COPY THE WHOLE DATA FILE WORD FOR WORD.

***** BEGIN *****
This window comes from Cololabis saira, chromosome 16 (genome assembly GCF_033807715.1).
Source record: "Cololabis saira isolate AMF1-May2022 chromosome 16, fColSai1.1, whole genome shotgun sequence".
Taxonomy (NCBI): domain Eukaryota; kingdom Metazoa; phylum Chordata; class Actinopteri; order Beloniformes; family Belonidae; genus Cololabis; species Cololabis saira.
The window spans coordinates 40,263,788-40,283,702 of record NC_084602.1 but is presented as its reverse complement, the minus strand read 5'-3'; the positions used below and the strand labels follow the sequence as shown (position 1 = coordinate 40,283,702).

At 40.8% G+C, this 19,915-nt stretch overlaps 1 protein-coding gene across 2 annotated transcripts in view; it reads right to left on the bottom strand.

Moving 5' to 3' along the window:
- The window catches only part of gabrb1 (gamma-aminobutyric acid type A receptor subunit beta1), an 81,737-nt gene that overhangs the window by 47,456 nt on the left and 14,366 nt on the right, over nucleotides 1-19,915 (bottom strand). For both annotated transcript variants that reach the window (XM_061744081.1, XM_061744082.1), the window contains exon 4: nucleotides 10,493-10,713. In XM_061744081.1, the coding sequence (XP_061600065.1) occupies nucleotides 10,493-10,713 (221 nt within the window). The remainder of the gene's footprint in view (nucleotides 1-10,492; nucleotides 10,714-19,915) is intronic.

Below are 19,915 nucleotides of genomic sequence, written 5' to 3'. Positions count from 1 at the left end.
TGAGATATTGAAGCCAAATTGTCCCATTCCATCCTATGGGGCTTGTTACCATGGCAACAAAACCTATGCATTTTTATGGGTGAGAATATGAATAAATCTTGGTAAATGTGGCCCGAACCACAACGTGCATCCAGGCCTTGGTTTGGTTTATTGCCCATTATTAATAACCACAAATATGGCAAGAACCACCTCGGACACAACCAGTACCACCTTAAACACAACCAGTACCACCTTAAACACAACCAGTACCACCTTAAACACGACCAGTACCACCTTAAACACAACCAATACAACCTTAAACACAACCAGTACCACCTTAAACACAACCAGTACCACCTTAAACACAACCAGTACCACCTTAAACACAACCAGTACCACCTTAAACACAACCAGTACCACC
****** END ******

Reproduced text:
This window comes from Cololabis saira, chromosome 16 (genome assembly GCF_033807715.1).
Source record: "Cololabis saira isolate AMF1-May2022 chromosome 16, fColSai1.1, whole genome shotgun sequence".
Taxonomy (NCBI): domain Eukaryota; kingdom Metazoa; phylum Chordata; class Actinopteri; order Beloniformes; family Belonidae; genus Cololabis; species Cololabis saira.
The window spans coordinates 40,263,788-40,283,702 of record NC_084602.1 but is presented as its reverse complement, the minus strand read 5'-3'; the positions used below and the strand labels follow the sequence as shown (position 1 = coordinate 40,283,702).

At 40.8% G+C, this 19,915-nt stretch overlaps 1 protein-coding gene across 2 annotated transcripts in view; it reads right to left on the bottom strand.

Moving 5' to 3' along the window:
- The window catches only part of gabrb1 (gamma-aminobutyric acid type A receptor subunit beta1), an 81,737-nt gene that overhangs the window by 47,456 nt on the left and 14,366 nt on the right, over nucleotides 1-19,915 (bottom strand). For both annotated transcript variants that reach the window (XM_061744081.1, XM_061744082.1), the window contains exon 4: nucleotides 10,493-10,713. In XM_061744081.1, the coding sequence (XP_061600065.1) occupies nucleotides 10,493-10,713 (221 nt within the window). The remainder of the gene's footprint in view (nucleotides 1-10,492; nucleotides 10,714-19,915) is intronic.

Below are 19,915 nucleotides of genomic sequence, written 5' to 3'. Positions count from 1 at the left end.
TGAGATATTGAAGCCAAATTGTCCCATTCCATCCTATGGGGCTTGTTACCATGGCAACAAAACCTATGCATTTTTATGGGTGAGAATATGAATAAATCTTGGTAAATGTGGCCCGAACCACAACGTGCATCCAGGCCTTGGTTTGGTTTATTGCCCATTATTAATAACCACAAATATGGCAAGAACCACCTCGGACACAACCAGTACCACCTTAAACACAACCAGTACCACCTTAAACACAACCAGTACCACCTTAAACACGACCAGTACCACCTTAAACACAACCAATACAACCTTAAACACAACCAGTACCACCTTAAACACAACCAGTACCACCTTAAACACAACCAGTACCACCTTAAACACAACCAGTACCACCTTAAACACAACCAGTACCACC